The sociolinguistic landscapes of both Latin and ancient Greek had one fateful feature in common: they were both dominated by a normative, standard variety of the language, which was taught at schools and regarded as the only correct language, both in antiquity and afterwards. Classicists have tended to regard that norm as the only genuine manifestation of the language and all deviations from it as marks of linguistic incompetence. In her paper Hilla Halla- aho shows that certain features that have been classified as manifestations of “vulgar” Latin are attested in texts of the pre-classical period (Terentius); they cannot be examples of later corruption or degeneration of Classical Latin, and we may suspect that this also applies to a number of other phenomena attested in post-classical texts. As a linguistic term “Latin”, without further qualification, traditionally refers to Classical Latin, and “vulgar Latin” is everything that cannot be attested in the canonical texts. Halla-aho recommends that the qualification “vulgar” should be avoided for such phenomena, that “Latin” should be used as the generic term for all varieties of the language, and that Classical Latin should be regarded as one of those varieties, on par with the others.
The existence of a normative, prestigious variety of the language tends to retard the natural development of the colloquial language, but at the same time colloquial forms will creep into texts intended by their writers to follow a literary standard. Gerd V.M. Haverling shows how the tensions between the conservative and colloquial varieties of Latin manifest themselves in the manuscript tradition of a great number of literary texts of Late Antiquity and the Middle Ages. The examples discussed include all sorts of linguistic phenomena: reduction of the case system, case forms versus preposition phrases, subordination and its alternatives, modifications of the verbal system, vocabulary. The individual manuscripts that preserve a certain text often deviate in these respects. Thus, Haverling can present a vast amount of data but must admit that it is mostly impossible to decide whether the non-standard phenomena appearing in a manuscript are due to the original writer or to the scribe who copied the text, and a scribe who knew his Latin could have “corrected” sub-standard forms appearing in the original. Only in the few cases when a writer reproduces, more or less verbally, an actual or imaginary conversation do such texts afford reliable testimony to the development of colloquial Latin.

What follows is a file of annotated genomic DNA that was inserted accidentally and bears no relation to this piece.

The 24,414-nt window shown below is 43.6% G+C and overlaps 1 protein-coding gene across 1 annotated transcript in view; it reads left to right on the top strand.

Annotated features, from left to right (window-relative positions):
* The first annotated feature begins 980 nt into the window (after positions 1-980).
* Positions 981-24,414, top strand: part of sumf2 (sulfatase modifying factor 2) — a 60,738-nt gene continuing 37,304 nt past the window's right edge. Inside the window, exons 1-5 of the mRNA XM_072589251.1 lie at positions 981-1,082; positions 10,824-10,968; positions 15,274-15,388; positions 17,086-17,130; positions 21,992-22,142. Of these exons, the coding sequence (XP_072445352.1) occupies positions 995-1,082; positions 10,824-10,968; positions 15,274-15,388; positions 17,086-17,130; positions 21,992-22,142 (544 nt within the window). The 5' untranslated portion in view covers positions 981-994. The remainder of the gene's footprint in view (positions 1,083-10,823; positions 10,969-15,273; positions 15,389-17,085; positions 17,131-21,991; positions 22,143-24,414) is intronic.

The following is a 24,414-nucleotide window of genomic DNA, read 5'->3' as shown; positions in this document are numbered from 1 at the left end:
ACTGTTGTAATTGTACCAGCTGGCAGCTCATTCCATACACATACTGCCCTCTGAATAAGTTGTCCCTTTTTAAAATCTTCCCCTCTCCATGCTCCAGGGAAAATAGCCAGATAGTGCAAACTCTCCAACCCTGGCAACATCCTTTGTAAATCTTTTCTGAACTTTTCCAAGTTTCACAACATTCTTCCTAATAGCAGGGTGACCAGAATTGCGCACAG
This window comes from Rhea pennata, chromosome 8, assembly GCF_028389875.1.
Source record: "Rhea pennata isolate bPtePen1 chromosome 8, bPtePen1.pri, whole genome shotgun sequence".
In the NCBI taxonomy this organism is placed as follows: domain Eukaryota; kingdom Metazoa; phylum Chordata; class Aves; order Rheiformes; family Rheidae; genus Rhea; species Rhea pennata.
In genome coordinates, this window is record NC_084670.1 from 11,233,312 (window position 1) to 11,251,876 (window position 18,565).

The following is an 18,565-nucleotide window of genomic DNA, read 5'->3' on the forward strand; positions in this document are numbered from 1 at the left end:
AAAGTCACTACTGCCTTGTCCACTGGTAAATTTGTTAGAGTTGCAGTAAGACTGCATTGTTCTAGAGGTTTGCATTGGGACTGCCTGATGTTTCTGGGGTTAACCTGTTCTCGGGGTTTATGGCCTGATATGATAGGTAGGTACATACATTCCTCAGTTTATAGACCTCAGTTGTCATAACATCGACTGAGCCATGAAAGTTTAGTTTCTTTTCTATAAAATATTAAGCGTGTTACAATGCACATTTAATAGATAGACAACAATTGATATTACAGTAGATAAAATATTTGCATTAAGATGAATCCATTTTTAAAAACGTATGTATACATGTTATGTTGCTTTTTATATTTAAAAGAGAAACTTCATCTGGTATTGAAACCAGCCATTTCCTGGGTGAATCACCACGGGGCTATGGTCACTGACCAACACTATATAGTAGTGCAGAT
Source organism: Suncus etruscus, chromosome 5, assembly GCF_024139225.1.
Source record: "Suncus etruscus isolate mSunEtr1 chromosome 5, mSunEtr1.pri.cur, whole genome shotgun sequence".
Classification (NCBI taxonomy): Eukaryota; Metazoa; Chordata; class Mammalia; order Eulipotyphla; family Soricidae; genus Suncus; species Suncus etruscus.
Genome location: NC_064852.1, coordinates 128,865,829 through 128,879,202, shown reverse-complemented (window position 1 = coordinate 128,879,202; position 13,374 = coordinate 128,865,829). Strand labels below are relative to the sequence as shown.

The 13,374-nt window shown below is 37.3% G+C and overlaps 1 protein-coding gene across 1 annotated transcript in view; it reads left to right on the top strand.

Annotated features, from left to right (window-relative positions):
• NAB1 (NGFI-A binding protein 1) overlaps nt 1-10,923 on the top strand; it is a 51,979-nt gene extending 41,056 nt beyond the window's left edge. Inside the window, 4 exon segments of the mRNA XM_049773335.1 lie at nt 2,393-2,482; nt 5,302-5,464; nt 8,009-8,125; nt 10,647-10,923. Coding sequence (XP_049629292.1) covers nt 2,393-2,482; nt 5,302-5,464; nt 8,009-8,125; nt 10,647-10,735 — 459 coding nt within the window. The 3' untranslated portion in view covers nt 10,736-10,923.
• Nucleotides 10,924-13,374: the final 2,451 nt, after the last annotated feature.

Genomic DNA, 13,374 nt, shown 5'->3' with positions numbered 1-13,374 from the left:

Giovanbattista Galdi treats a morphological phenomenon of sub-standard Latin, viz. the nominative plurals in as of first-declension substantives (e.g. filias for filiae), which occur in, mostly non-literary, texts from the first century B.C. until early Middle Ages (and are likely to have survived into most modern Romance languages). The phenomenon has been discussed repeatedly for the last 100 years, as appears from Galdi’s overview of previous research. His own survey of the material shows that, even when 35 uncertain cases are deducted, the number of known instances has almost doubled since 1909, and examples are now known from all the western provinces of the empire, plus Dacia, the two Moesiae and the two Pannoniae. The phenomenon was certainly widespread in spoken, sub- standard Latin. Galdi does not claim to provide a universally valid explanation of the phenomenon but points to three factors that are likely to have favored its progress: (i) the general spreading of the accusative to new syntactical functions; (ii) a tendency, after the merger of ae with e, to reintroduce the characteristic a vowel in all forms of first-declension substantives; (iii) in tomb inscriptions, where the as forms are common, it was felt important to distinguish a female dedicatee, whose name was a dative in ae or e, from, e.g., her dedicating daughters, who could be referred to, in the nominative, as filias.
Rolando Ferri describes Roman strategies for giving negative answers to appeals and demands. Ferri takes most of his material from literary texts, comedies in the first place and the grammarians’ metalinguistic comments on them. The focus is on discursive devices rather than on words and phrases. There seems to be little difference between standard and sub-standard language varieties in this field. Rather it is pragmatic factors—the mutual relationship of the parties involved and the immediate situation—that decide what strategy is chosen for making the answer at the same time polite, non-offensive and unambiguous.